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La creazione ed il riciclaggio del denaro-fantasma invisibile ai bilanci bancari

venerdì 22 aprile 2016

Alla Normale di Pisa: la shadow-money e le banche centrali (e non...)

ECPR Joint Sessions
Scuola Normale Superiore, Scuola Superiore Sant'Anna and University of Pisa

Pisa 24 - 28 April 2016
WORKSHOP 21 - AULA 6

Managing Shadow Money

China - Euro - Globalisation - Governance - Political Economy - Public Policy 
Presenter
Daniela Gabor
University of the West of England
Authors
Daniela Gabor
University of the West of England
Jakob Vestergaard
Danish Institute for International Studies

Abstract
Since the global financial crisis, it has been well established that we need to improve our understanding of shadow banking. Research has so far focused on sources of pro-cyclicality, channels of systemic contagion, and policies to mitigate shadow instability. Recently, however, scholars explored broader questions: What does the rise of shadow banking mean for monetary theory and practice? How should we change our traditional theories of money to capture the complex practices through which money is created in modern financial systems?

Pozsar (2014, 2015) argues that shadow money begins where money created by banks (deposits) ends, bringing together demand for safety from cash-rich institutional investors with demand for risk from leveraged portfolio investors. Conceptually, Pozsar’s contribution draws on a tradition in monetary theory that conceives of money as a balance sheet relationship (Minsky, 1987, Bell 2001, Mehrling 2012), with money hierarchies closely reflecting (cross-border) institutional arrangements: gold as money between central banks, reserves as money between banks, deposits as money between firms and households. Pozsar (2014) however assumes that crises matter only for private shadow ‘moneyness’ and that the US-based shadow banking is analytically representative for the entire (shadow) banking universe. These assumptions downplay important questions of national (and supranational) economic management in an era of financial globalization, overlook connections and potential conflicts between fiscal, monetary and macroprudential policies.

In addressing these issues, we draw upon and contribute to the money view literature (Mehrling 2012, Merhling et al 2013, Pozsar 2014, 2015). Noting that shadow banking (or market-based finance) is distinctive from relationship banking in that debt relationships are typically organized via marketable financial instruments, we define shadow money as repo liabilities supported by tradable collateral. We outline the constraints governing the creation of shadow money and examine the specific mechanisms through which these constraints may (de)stabilize money hierarchies.





Sindrome di Torfason: anche la BCE non pubblica i flussi di cassa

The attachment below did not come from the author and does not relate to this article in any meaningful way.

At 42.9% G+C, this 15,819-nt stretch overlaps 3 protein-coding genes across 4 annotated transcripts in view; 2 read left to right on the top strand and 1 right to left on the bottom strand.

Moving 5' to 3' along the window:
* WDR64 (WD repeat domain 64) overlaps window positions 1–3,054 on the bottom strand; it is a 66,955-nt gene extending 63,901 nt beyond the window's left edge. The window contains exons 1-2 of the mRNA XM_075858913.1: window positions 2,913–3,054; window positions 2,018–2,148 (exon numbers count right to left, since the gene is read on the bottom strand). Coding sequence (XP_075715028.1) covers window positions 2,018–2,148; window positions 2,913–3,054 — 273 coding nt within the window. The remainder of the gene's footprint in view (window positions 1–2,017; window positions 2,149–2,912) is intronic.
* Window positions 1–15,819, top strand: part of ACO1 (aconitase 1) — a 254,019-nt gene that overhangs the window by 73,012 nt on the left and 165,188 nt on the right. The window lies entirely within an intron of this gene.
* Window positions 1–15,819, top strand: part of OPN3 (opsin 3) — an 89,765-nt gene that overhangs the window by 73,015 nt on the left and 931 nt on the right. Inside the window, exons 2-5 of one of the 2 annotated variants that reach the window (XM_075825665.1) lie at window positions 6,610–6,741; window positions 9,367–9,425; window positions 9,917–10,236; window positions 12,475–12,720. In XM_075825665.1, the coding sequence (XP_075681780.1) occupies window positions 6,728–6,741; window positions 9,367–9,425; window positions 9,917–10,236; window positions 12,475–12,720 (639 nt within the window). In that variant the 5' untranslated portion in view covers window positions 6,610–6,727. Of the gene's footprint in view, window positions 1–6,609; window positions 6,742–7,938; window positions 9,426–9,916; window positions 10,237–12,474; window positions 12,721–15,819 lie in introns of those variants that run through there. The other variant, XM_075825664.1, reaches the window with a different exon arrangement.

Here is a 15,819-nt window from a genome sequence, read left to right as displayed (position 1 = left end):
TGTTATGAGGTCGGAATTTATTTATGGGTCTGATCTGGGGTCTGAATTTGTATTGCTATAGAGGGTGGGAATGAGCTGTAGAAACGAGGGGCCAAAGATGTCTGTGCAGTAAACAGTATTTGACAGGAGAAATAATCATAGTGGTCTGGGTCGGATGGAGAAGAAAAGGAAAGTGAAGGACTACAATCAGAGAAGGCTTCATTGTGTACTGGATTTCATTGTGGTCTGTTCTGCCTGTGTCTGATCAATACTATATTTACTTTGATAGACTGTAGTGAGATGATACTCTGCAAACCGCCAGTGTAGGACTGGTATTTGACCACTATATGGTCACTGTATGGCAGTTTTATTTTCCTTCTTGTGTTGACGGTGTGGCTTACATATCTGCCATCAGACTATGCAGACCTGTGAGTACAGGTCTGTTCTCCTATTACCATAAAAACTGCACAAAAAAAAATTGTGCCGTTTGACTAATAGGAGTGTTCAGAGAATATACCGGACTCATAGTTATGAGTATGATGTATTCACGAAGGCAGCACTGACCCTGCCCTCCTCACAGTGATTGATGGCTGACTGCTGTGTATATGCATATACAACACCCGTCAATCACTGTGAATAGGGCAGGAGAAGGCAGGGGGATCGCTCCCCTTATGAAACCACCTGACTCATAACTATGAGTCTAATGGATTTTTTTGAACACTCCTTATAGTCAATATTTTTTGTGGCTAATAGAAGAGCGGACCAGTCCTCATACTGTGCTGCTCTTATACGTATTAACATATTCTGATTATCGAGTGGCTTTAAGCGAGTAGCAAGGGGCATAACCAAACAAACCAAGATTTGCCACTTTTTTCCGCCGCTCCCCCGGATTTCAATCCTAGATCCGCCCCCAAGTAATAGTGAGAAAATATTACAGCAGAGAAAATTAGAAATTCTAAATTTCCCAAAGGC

"Sindrome di Torfason"*: anche la BCE non pubblica i flussi di cassa


Dopo aver segnalato come la Banca Nazionale Svizzera ha omesso di indicare i flussi di cassa nel bilancio 2015, notiamo che anche la BCE - CONTRAVVENENDO AI PRINCIPI CONTABILI INTERNAZIONALI - si auto-autorizza ad escludere la redazione del rendiconto dei flussi di cassa dal suo bilancio del 2015.
Infatti, a pag. 29 della relazione annuale presentata nel 2016, leggiamo:

Altre informazioni
In considerazione del ruolo svolto dalla BCE quale banca centrale, il Comitato esecutivo ritiene che la pubblicazione del rendiconto sui flussi di cassa non fornirebbe informazioni aggiuntive di rilievo.
D'altra parte cosa dovevamo aspettarci ? E' la stessa BCE che ci informa della violazione rituale dei principi contabili da parte delle banche centrali.


Nell'occasional paper della BCE n. 169 del 5 aprile 2016

( https://www.ecb.europa.eu/pub/pdf/scpops/ecbop169.en.pdf ) , intitolato “Profit distribution and loss coverage rule for central banks”, si legge:


a pagina 20:
“No single accounting framework is consistently applied by the majority of central banks. However, there are four main frameworks or types: the Eurosystem framework, International Financial Reporting Standards (IFRS), local (national) Generally Accepted Accounting Principles (GAAP) and central bank specific (own) rules. A central bank can also apply “IFRS with exceptions” (17), or national GAAP with exceptions.”

e, nella nota 17 della stessa pagina:
“Strictly speaking, since IFRS does not allow for exceptions or for industry-specific rules, such an arrangement is not IFRS-conformant.”  (e quindi anche non-conforme alle GAAP.)

* La definizione Sindrome di Torfason deriva da uno studio pubblicato nel 2014 dove si rivelava come le banche - che basano l'accesso al credito sullo studio dei flussi di cassa della clientela - nel loro caso fanno una eccezione e li ignorano poiché le banche non registrano correttamente la creazione di denaro nei loro libri contabili:
Cash Flow Accounting in Banks— A study of practice, Ásgeir B. Torfason, University of Gothenburg, 2014
https://gupea.ub.gu.se/handle/2077/35272